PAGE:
According to a recent report by European Wind Energy Association WindEurope, 17.4 GW of new wind energy capacity will be installed across Europe in 2021, bringing the total installed capacity to 236 GW (offshore and onshore). In the EU-27, 11 GW have been installed. Europe is only building half the wind power capacity needed to meet the European Green Deal targets, according to the industry organization.

According to WindEurope’s annual statistics for 2021, new wind farms have arrived in the EU with a total capacity of 11 GW. Across Europe, 17.4 GW of new wind power capacity will be installed in 2021, bringing the total installed capacity to 236 GW. By 2022-26, it should be building 18 GW per year. To meet the 2030 RES target, the EU needs 30 GW of new wind farms installed annually.

19 percent of new capacity in 2021 were offshore power plants, 81 percent – onshore wind turbines The countries that built the most new wind farms last year were the United Kingdom, Sweden, Germany, Turkey, and the Netherlands. Sweden has built the most onshore wind turbines and the United Kingdom the most offshore wind farms.

It may be better in future years

Between 2022 and 2026, an estimated 18 GW per year of new wind farms will be built in the EU. This is better than in 2021, but still well below the level the EU needs to reach to meet the 40% RES target in 2030. Giles Dickson, CEO of WindEurope, notes that the EU needs to build 30 GW of new wind farms per year to reach the 40% target.

“Fragile state” of the European wind industry

In a letter to European Commission President Ursula von der Leyen, WindEurope points to the “fragile state” of the European wind energy industry. Europe is not building enough new wind power to meet its energy and climate goals. The low volume of projects covered by permits affects European wind turbine manufacturers and the broader supply chain. The industry must also contend with higher prices for steel and other raw materials and disruptions in international supply chains. By 2021, four out of five European wind turbine manufacturers were experiencing losses (!). The European wind industry is losing money, closing factories, and shedding jobs – just when it should be expanding to meet the massive expansion of wind power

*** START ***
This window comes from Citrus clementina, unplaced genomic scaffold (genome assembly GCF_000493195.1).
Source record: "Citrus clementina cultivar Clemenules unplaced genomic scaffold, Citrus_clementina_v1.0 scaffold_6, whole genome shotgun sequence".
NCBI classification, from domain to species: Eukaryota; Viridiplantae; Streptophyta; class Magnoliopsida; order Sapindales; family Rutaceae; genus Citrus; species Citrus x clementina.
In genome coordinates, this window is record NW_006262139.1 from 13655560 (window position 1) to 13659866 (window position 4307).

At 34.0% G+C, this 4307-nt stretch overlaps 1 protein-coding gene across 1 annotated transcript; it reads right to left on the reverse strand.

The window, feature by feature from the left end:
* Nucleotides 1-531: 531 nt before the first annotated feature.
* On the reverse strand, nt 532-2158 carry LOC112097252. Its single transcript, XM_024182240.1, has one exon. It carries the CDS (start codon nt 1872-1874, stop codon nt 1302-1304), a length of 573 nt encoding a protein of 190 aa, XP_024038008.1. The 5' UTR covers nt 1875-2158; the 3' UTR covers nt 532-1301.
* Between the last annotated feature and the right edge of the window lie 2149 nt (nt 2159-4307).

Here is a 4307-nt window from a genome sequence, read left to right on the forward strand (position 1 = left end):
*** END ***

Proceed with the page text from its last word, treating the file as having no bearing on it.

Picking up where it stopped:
– The EU built just 11 GW last year and plans to build just 18 GW per year over the next five years. Such low investment undermines the Green Deal. It is also damaging the European wind energy supply chain, comments Giles Dickson, CEO of WindEurope.

The EU has ambitious goals, but is less successful in achieving them. The main bottleneck remains the permitting process, which has been talked about for several years. In Europe, permits are not being issued for the amount of new wind farms that are needed. Almost no member states are meeting the permitting deadlines required by the EU RES directive. According to WindEurope, the rules and procedures for issuing permits are too complicated. In addition, licensing authorities do not always have adequate staffing

WindEurope explains that even before the current geopolitical crisis, it was clear that Europe must rapidly increase its use of RES. High energy prices over the past year only strengthen this need. They reveal the dangers of Europe importing 58 percent of energy and being particularly dependent on imports of expensive fossil fuels – often from unreliable sources. They show that European industry and businesses urgently need more “made in Europe” renewable energy.